Among a series of proposals aimed at improving the operation of employment tribunals and ensuring fairer outcomes to grievance claims, the Law Commission has recommended an extension to the time limit for people to bring claims to employment tribunals from the current three months to six months.
Last week, employment tribunal judges were advised to hold all hearings remotely because of coronavirus fears - a move that could form a key step in long-awaited plans to digitise the legal process, writes Richard Fox.
Updated to include information on Curless v Shell International Ltd, in which the Court of Appeal considered if email advice on avoiding a discriminatory dismissal was protected by legal privilege.
In Curless v Shell International Ltd, the Court of Appeal upheld the tribunal decision that an email that contained legal advice on how to avoid a discriminatory dismissal is protected by legal privilege because it was not advice to act in an "underhand or iniquitous way".
In L v Q Ltd, the Court of Appeal held that the principle of open justice precludes an employment tribunal from accepting a claimant's request that its judgment not be published on the public register of tribunal decisions.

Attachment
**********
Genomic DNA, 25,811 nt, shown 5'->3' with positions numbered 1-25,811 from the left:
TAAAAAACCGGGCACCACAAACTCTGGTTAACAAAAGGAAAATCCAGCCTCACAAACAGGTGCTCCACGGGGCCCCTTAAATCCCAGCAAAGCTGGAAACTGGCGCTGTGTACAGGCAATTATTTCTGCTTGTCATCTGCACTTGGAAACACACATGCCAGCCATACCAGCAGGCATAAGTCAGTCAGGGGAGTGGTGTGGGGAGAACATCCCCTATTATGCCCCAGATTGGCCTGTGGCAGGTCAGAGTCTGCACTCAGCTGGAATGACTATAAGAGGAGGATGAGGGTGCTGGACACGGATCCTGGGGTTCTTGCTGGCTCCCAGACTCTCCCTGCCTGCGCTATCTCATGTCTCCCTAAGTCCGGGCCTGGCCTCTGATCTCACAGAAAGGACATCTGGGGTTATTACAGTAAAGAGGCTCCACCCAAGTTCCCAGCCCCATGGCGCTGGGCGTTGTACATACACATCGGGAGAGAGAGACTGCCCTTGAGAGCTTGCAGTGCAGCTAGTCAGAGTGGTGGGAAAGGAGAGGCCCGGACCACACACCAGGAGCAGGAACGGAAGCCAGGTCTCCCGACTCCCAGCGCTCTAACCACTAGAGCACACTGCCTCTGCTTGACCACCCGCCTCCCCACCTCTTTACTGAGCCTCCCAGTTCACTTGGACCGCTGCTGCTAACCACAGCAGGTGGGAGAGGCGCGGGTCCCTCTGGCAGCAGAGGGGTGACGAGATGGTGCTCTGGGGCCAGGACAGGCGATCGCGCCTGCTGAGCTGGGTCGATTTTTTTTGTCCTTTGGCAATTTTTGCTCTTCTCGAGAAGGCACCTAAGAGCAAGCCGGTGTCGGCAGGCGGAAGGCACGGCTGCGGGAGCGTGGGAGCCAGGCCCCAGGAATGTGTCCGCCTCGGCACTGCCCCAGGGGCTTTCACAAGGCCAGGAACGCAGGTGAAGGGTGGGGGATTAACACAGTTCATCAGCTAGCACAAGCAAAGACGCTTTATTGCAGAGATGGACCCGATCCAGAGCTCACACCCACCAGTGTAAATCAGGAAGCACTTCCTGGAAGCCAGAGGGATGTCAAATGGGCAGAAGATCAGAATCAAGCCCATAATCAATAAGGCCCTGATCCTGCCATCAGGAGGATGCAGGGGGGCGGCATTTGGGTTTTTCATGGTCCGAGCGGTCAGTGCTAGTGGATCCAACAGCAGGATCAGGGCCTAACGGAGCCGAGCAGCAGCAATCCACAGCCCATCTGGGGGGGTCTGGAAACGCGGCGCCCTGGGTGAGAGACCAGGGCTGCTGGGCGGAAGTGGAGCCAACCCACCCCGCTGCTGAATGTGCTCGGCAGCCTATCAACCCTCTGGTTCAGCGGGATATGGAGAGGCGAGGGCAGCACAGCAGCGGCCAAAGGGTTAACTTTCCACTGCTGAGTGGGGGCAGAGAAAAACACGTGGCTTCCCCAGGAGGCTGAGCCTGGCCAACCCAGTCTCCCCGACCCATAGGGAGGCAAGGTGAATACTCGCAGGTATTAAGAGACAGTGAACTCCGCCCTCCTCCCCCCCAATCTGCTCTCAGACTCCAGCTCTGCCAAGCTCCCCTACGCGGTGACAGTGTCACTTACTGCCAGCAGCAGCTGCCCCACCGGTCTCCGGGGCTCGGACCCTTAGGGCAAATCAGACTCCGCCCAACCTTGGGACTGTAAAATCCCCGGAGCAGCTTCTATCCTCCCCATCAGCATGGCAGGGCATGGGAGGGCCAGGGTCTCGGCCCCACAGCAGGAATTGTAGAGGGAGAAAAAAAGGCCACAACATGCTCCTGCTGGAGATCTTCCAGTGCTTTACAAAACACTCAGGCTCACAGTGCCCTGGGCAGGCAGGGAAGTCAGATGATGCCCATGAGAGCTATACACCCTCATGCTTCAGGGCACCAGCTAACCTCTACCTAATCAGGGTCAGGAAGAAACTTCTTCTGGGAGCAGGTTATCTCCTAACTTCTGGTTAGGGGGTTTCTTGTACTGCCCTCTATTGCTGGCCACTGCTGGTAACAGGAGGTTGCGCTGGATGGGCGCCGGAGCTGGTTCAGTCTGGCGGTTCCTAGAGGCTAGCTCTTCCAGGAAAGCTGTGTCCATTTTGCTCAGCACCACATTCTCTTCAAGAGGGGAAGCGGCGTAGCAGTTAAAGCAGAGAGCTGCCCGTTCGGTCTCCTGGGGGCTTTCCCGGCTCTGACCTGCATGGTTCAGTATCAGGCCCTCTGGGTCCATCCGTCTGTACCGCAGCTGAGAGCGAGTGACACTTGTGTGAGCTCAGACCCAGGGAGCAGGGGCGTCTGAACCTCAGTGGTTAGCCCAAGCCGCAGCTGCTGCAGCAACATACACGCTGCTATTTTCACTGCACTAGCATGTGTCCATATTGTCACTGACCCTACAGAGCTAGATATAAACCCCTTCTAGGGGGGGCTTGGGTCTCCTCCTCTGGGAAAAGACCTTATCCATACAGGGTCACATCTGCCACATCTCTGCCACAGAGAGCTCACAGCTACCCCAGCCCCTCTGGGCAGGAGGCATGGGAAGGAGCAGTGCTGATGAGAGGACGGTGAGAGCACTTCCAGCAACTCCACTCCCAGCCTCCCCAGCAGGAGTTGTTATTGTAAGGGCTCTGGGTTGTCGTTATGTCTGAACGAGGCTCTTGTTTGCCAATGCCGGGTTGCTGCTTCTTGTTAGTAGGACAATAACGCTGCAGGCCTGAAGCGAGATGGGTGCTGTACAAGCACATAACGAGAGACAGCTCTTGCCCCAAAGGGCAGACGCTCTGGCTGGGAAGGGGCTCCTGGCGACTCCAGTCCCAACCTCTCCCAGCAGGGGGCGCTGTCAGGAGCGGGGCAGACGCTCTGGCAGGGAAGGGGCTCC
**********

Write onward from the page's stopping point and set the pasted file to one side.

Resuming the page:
In The British Council v Jeffery; Green v SIG Trading Ltd, the Court of Appeal held that whether or not an expatriate employee has sufficiently strong connections with Great Britain to come within the scope of British employment law is a question of fact, but that such an evaluation is a question of law.
In X v Y Ltd, the Employment Appeal Tribunal (EAT) held that an email containing legal advice on how to disguise a discriminatory dismissal as a redundancy is not protected by legal advice privilege and is admissible as evidence in a tribunal.
In Fleming v East of England Ambulance Service NHS Trust, the Employment Appeal Tribunal (EAT) held that covert recordings of the private deliberations of the disciplinary panel were admissible as evidence, except for any content covered by legal professional privilege.
In Hale v Brighton and Sussex University Hospitals NHS Trust, the Employment Appeal Tribunal (EAT) held that the decision to instigate the disciplinary procedure was not a one-off act, but the start of a state of affairs that would continue until the conclusion of the disciplinary process.
Updated to include information on the impact on the ET1 form of Unison's successful challenge to employment tribunal fees.
HR and legal information and guidance relating to employment tribunal procedure.